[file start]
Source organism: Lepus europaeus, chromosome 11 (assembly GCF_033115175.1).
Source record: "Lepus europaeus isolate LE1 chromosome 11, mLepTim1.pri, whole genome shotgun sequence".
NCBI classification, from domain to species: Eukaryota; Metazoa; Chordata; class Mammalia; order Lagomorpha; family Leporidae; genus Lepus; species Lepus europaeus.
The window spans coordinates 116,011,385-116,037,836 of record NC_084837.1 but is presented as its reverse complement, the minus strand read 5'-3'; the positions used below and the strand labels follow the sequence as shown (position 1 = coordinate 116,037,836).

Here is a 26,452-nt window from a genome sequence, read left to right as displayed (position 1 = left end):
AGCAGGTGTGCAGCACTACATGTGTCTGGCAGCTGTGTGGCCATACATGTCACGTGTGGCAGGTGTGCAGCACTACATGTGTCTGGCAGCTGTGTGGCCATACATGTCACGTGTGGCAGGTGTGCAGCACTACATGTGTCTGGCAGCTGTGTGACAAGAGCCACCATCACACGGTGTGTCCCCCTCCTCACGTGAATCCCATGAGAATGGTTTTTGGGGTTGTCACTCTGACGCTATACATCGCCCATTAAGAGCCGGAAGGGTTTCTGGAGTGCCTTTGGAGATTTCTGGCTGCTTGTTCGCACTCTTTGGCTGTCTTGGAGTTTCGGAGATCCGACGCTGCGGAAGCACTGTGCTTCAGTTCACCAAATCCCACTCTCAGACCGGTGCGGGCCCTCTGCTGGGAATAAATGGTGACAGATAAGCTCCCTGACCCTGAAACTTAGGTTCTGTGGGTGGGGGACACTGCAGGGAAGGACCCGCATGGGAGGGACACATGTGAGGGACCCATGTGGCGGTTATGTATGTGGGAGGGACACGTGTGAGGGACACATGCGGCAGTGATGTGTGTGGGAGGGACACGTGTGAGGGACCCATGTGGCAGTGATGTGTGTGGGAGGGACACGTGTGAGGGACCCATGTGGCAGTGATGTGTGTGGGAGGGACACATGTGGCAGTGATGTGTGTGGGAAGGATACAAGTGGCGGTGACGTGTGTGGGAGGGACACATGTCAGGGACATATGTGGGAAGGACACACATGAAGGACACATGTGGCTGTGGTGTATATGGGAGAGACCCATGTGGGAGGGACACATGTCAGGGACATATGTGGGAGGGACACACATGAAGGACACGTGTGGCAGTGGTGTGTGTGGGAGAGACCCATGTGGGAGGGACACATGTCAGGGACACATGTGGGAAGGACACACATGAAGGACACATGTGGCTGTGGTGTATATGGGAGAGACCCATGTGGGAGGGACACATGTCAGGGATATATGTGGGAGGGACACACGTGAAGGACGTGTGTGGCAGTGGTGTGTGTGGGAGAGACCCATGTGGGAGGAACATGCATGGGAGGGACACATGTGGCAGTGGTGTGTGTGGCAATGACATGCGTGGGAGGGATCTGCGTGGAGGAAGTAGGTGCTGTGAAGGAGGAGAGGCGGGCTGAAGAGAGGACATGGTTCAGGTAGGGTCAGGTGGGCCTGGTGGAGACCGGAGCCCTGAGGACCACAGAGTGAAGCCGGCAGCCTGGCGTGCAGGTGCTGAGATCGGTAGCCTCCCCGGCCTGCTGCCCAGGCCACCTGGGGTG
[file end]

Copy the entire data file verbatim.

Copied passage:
Source organism: Lepus europaeus, chromosome 11 (assembly GCF_033115175.1).
Source record: "Lepus europaeus isolate LE1 chromosome 11, mLepTim1.pri, whole genome shotgun sequence".
NCBI classification, from domain to species: Eukaryota; Metazoa; Chordata; class Mammalia; order Lagomorpha; family Leporidae; genus Lepus; species Lepus europaeus.
The window spans coordinates 116,011,385-116,037,836 of record NC_084837.1 but is presented as its reverse complement, the minus strand read 5'-3'; the positions used below and the strand labels follow the sequence as shown (position 1 = coordinate 116,037,836).

Here is a 26,452-nt window from a genome sequence, read left to right as displayed (position 1 = left end):
AGCAGGTGTGCAGCACTACATGTGTCTGGCAGCTGTGTGGCCATACATGTCACGTGTGGCAGGTGTGCAGCACTACATGTGTCTGGCAGCTGTGTGGCCATACATGTCACGTGTGGCAGGTGTGCAGCACTACATGTGTCTGGCAGCTGTGTGACAAGAGCCACCATCACACGGTGTGTCCCCCTCCTCACGTGAATCCCATGAGAATGGTTTTTGGGGTTGTCACTCTGACGCTATACATCGCCCATTAAGAGCCGGAAGGGTTTCTGGAGTGCCTTTGGAGATTTCTGGCTGCTTGTTCGCACTCTTTGGCTGTCTTGGAGTTTCGGAGATCCGACGCTGCGGAAGCACTGTGCTTCAGTTCACCAAATCCCACTCTCAGACCGGTGCGGGCCCTCTGCTGGGAATAAATGGTGACAGATAAGCTCCCTGACCCTGAAACTTAGGTTCTGTGGGTGGGGGACACTGCAGGGAAGGACCCGCATGGGAGGGACACATGTGAGGGACCCATGTGGCGGTTATGTATGTGGGAGGGACACGTGTGAGGGACACATGCGGCAGTGATGTGTGTGGGAGGGACACGTGTGAGGGACCCATGTGGCAGTGATGTGTGTGGGAGGGACACGTGTGAGGGACCCATGTGGCAGTGATGTGTGTGGGAGGGACACATGTGGCAGTGATGTGTGTGGGAAGGATACAAGTGGCGGTGACGTGTGTGGGAGGGACACATGTCAGGGACATATGTGGGAAGGACACACATGAAGGACACATGTGGCTGTGGTGTATATGGGAGAGACCCATGTGGGAGGGACACATGTCAGGGACATATGTGGGAGGGACACACATGAAGGACACGTGTGGCAGTGGTGTGTGTGGGAGAGACCCATGTGGGAGGGACACATGTCAGGGACACATGTGGGAAGGACACACATGAAGGACACATGTGGCTGTGGTGTATATGGGAGAGACCCATGTGGGAGGGACACATGTCAGGGATATATGTGGGAGGGACACACGTGAAGGACGTGTGTGGCAGTGGTGTGTGTGGGAGAGACCCATGTGGGAGGAACATGCATGGGAGGGACACATGTGGCAGTGGTGTGTGTGGCAATGACATGCGTGGGAGGGATCTGCGTGGAGGAAGTAGGTGCTGTGAAGGAGGAGAGGCGGGCTGAAGAGAGGACATGGTTCAGGTAGGGTCAGGTGGGCCTGGTGGAGACCGGAGCCCTGAGGACCACAGAGTGAAGCCGGCAGCCTGGCGTGCAGGTGCTGAGATCGGTAGCCTCCCCGGCCTGCTGCCCAGGCCACCTGGGGTG